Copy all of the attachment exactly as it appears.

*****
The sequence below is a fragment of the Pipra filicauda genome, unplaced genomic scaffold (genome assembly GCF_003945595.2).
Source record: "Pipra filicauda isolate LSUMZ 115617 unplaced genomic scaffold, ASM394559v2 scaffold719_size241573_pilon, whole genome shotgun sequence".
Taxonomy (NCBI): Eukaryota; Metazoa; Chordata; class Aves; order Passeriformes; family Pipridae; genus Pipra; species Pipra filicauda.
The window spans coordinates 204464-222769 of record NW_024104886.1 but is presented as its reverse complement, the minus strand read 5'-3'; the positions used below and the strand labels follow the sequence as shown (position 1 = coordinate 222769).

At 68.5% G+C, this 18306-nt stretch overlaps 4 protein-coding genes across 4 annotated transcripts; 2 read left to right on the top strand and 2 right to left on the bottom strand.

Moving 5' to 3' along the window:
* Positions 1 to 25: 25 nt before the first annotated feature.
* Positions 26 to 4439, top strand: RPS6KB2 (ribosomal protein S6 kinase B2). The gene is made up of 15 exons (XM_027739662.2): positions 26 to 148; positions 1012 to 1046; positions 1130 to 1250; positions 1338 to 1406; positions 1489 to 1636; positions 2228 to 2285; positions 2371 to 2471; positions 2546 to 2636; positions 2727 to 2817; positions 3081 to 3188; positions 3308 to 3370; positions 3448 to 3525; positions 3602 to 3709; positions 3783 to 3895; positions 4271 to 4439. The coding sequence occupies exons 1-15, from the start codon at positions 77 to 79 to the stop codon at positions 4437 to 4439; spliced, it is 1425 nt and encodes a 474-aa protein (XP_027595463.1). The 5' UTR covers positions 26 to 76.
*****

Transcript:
The sequence below is a fragment of the Pipra filicauda genome, unplaced genomic scaffold (genome assembly GCF_003945595.2).
Source record: "Pipra filicauda isolate LSUMZ 115617 unplaced genomic scaffold, ASM394559v2 scaffold719_size241573_pilon, whole genome shotgun sequence".
Taxonomy (NCBI): Eukaryota; Metazoa; Chordata; class Aves; order Passeriformes; family Pipridae; genus Pipra; species Pipra filicauda.
The window spans coordinates 204464-222769 of record NW_024104886.1 but is presented as its reverse complement, the minus strand read 5'-3'; the positions used below and the strand labels follow the sequence as shown (position 1 = coordinate 222769).

At 68.5% G+C, this 18306-nt stretch overlaps 4 protein-coding genes across 4 annotated transcripts; 2 read left to right on the top strand and 2 right to left on the bottom strand.

Moving 5' to 3' along the window:
* Positions 1 to 25: 25 nt before the first annotated feature.
* Positions 26 to 4439, top strand: RPS6KB2 (ribosomal protein S6 kinase B2). The gene is made up of 15 exons (XM_027739662.2): positions 26 to 148; positions 1012 to 1046; positions 1130 to 1250; positions 1338 to 1406; positions 1489 to 1636; positions 2228 to 2285; positions 2371 to 2471; positions 2546 to 2636; positions 2727 to 2817; positions 3081 to 3188; positions 3308 to 3370; positions 3448 to 3525; positions 3602 to 3709; positions 3783 to 3895; positions 4271 to 4439. The coding sequence occupies exons 1-15, from the start codon at positions 77 to 79 to the stop codon at positions 4437 to 4439; spliced, it is 1425 nt and encodes a 474-aa protein (XP_027595463.1). The 5' UTR covers positions 26 to 76.